April is typically a stormy month with unpredictable weather and volatile temperature swings. It looks like the Economic Data has followed this same pattern in the last few months - large swings that are erratic and volatile. All the Economic Data: Housing Data, Inflation Data, Consumer Data, and GDP Data posted mixed numbers with some surprises. Some of the data volatility can be attributed to the lagging impact from the Government shutdown in December and January. Fortunately, those effects should be waning. Sifting through the numbers leaves one with the conclusion that the Economy continues to be healthy and very resilient despite a weak Housing Market and Trade War. While the Housing Market has been weak, Mortgage Refinance and Purchase transactions have picked up substantially in the past few months. So far it's been a good Spring buying market - thanks in large part to lower Interest Rates. This month's Mortgage Economic Review summarizes Key Economic Data released in April 2019 that are important to Mortgage and Real Estate Professionals.
Key Economic Data and Events in April 2019
►The latest FOMC Meeting concluded May 1st with the Fed leaving Interest Rates unchanged
►The Justice Department released the long awaited Mueller Report, but it was heavily redacted.
►Mark Calabria was appointed Director of the Federal Housing Finance Agency
►The first estimate of 1Q2019 GDP clocked in at a 3.2% annualized growth rate.
►Inflation increased slightly with the latest CPI at 1.9% YoY.
►Trade talks with China continue with no final decision.
Interest Rates and Fed Watch
The Fed just wrapped up the latest 2 day FOMC Meeting on May 1st, and as expected, left Interest Rates unchanged
. The decision was unanimous among all the FOMC Committee Members. The Fed Statement that was issued after the meeting said the Fed would continue to be "patient" before they make additional Interest Rate changes. In Fed Speak that means they don't plan to change rates any time soon - and they will be closely watching the Economic Data. The statement also reiterated Economic aspects we already know - the Economy is growing at a solid pace, the Labor Market is strong, and Inflation is low. However, clouds may be gathering on the horizon. Consumer Spending and Business Investment - 2 key drivers of Economic growth - declined during the 1st quarter. It will be interesting to watch those 2 indicators to see if they rebound next quarter.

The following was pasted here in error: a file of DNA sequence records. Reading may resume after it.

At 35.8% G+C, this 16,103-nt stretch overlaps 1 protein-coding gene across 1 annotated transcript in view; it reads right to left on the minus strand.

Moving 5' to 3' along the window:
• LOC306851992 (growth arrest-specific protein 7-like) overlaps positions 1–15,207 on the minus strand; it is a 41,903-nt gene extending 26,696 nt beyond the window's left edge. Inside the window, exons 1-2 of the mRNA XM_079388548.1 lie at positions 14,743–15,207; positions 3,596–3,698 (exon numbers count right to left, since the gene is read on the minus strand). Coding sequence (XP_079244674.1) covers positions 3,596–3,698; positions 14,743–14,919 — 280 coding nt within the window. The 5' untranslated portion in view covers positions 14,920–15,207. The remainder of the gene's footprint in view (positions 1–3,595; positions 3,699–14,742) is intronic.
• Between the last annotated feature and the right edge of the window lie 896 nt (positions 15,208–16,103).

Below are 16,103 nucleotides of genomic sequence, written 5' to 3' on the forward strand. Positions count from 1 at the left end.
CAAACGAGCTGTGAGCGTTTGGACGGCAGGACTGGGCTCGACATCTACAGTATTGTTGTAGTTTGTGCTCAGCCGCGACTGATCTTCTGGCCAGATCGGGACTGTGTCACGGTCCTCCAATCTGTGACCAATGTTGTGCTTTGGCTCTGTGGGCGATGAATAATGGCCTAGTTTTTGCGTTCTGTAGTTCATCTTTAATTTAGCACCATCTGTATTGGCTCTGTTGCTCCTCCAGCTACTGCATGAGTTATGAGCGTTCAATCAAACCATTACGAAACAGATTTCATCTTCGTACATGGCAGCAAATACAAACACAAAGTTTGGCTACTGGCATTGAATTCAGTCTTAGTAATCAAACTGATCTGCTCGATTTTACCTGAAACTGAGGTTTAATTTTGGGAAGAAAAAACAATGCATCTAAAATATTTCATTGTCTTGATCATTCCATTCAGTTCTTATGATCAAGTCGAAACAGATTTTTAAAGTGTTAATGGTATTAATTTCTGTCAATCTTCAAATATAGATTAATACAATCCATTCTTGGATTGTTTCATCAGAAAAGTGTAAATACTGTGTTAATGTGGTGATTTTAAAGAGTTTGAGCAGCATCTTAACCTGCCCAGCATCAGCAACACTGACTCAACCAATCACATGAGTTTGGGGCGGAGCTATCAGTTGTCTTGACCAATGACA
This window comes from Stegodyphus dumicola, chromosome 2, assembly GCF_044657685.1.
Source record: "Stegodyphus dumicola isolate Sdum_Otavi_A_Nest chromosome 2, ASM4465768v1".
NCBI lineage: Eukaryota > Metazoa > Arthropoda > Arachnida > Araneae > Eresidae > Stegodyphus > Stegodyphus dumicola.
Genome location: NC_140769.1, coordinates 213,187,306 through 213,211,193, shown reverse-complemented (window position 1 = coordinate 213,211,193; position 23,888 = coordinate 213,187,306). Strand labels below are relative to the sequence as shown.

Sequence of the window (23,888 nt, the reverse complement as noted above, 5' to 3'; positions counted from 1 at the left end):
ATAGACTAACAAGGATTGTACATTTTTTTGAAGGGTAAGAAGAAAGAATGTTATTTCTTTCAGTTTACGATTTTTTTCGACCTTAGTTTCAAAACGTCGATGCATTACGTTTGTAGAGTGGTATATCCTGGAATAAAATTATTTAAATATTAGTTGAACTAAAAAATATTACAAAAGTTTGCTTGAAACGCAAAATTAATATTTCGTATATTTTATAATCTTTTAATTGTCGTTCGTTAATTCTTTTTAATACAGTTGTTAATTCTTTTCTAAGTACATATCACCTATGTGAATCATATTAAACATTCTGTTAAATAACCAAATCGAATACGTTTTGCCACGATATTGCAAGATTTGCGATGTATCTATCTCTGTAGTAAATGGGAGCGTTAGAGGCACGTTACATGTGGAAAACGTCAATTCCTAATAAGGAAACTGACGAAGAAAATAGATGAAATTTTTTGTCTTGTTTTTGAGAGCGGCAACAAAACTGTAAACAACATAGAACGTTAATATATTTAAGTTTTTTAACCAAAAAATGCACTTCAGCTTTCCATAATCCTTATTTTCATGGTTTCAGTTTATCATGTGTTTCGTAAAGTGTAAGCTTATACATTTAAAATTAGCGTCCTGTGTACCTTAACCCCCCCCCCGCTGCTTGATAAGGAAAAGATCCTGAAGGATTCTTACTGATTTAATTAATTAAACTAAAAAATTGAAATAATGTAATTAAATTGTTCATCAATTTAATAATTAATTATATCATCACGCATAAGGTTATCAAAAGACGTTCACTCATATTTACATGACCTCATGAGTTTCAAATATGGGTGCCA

222 Fed Target
►Inflation 1.9% CPI for the last 12 months
►Wage Growth 3.2 % for the last 12 months
►GDP Growth 3.2% annualized rate for the last 12 months
Housing Market Data Released in April 2019
Housing Market Data has been on a roller coaster the past few months - Existing Home Sales up 11.8% one month
, then down 4.9% the next month. Over the long run, Home Sales go hand in hand with Wage Growth. When wages go up - Home Sales go up. However, Home Sales over the last year, have not grown as fast as expected based on Wage Growth. Why the disconnect? There are different theories, but one that keeps reoccurring blames high Real Estate Taxes. Potential Home Buyers often say that they can afford the mortgage but they can't afford the taxes. Plus, the new Federal Tax Laws limit the deduction for Real Estate Taxes to $10,000 - which discourages potential buyers in high tax states.
►Existing Home Sales (closed deals in March) fell 4.9% to an annual rate of 5,210,000 homes, now down 5.4% in the last 12 months. The median price for all types of homes is now $259,400 - up 3.8% from a year ago. The median Single Family Home price is $261,100 and $244,400 for a condo. First Time Buyers were 33%, Investors 18%, Cash Buyers 21%. Homes were on the market an average of 36 days, and 47% were on the market for less than a month. Currently, 1,680,000 homes are for sale, up from 1,640,000 a year ago.
►New Home Sales (signed contracts in March) rose 4.5% to a seasonally adjusted annual rate of 692,000 homes. The median home price was $303,700 and the average home price was $376,000. The number of New Homes for sale is estimated at 344,000 units which represents a 6 month supply.
►Pending Home Sales Index (signed contracts in March) rose 3.8% to 105.8 from 101.9 the prior month.
►Housing Starts (excavation began in March) fell 0.3% to a seasonally adjusted annual rate of 1,139,000 units - down 14.2% YoY. Single Family Housing Starts fell 0.4% to an annual pace of 785,000 units - down 11.0% YoY.
►Building Permits (issued in March) fell 1.7% to an annual adjusted rate of 1,269,000 - down 7.8% YoY. Single Family permits fell 1.1% to 808,000 units - down 5.1% YoY.
►Housing Completions (completed in March) fell 1.9% to an annual rate of 1,313,000 units - up 6.8% in the last 12 months. Single Family Completions were up 11.9% to 938,000 units - up 8.8% YoY.
►S&P/Case-Shiller 20 City Composite Home Price Index rose 0.2% in February
- up 3.0% YoY.
►FHFA Home Price Index rose 0.3% in February, now up 4.9% YoY.
Labor Market Economic Data Released in April 2019